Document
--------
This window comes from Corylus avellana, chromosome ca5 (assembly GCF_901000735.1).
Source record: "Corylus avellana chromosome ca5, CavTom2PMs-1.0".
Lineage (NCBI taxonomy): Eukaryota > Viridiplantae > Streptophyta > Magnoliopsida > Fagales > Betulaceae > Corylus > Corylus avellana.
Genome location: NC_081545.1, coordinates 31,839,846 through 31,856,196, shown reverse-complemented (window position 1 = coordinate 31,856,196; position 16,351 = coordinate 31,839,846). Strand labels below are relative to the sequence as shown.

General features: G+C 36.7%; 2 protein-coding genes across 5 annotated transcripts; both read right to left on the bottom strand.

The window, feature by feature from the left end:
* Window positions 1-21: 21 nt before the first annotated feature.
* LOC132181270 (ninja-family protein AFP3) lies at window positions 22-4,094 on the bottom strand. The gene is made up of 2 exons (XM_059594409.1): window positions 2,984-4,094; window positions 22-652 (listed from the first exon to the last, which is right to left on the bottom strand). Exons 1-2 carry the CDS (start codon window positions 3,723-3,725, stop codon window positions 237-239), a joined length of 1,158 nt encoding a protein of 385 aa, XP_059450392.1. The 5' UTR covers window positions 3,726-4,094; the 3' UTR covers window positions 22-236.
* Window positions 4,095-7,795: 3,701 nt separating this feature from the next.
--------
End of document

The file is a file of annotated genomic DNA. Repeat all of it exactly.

This window comes from Corylus avellana, chromosome ca5 (assembly GCF_901000735.1).
Source record: "Corylus avellana chromosome ca5, CavTom2PMs-1.0".
Lineage (NCBI taxonomy): Eukaryota > Viridiplantae > Streptophyta > Magnoliopsida > Fagales > Betulaceae > Corylus > Corylus avellana.
Genome location: NC_081545.1, coordinates 31,839,846 through 31,856,196, shown reverse-complemented (window position 1 = coordinate 31,856,196; position 16,351 = coordinate 31,839,846). Strand labels below are relative to the sequence as shown.

General features: G+C 36.7%; 2 protein-coding genes across 5 annotated transcripts; both read right to left on the bottom strand.

The window, feature by feature from the left end:
* Window positions 1-21: 21 nt before the first annotated feature.
* LOC132181270 (ninja-family protein AFP3) lies at window positions 22-4,094 on the bottom strand. The gene is made up of 2 exons (XM_059594409.1): window positions 2,984-4,094; window positions 22-652 (listed from the first exon to the last, which is right to left on the bottom strand). Exons 1-2 carry the CDS (start codon window positions 3,723-3,725, stop codon window positions 237-239), a joined length of 1,158 nt encoding a protein of 385 aa, XP_059450392.1. The 5' UTR covers window positions 3,726-4,094; the 3' UTR covers window positions 22-236.
* Window positions 4,095-7,795: 3,701 nt separating this feature from the next.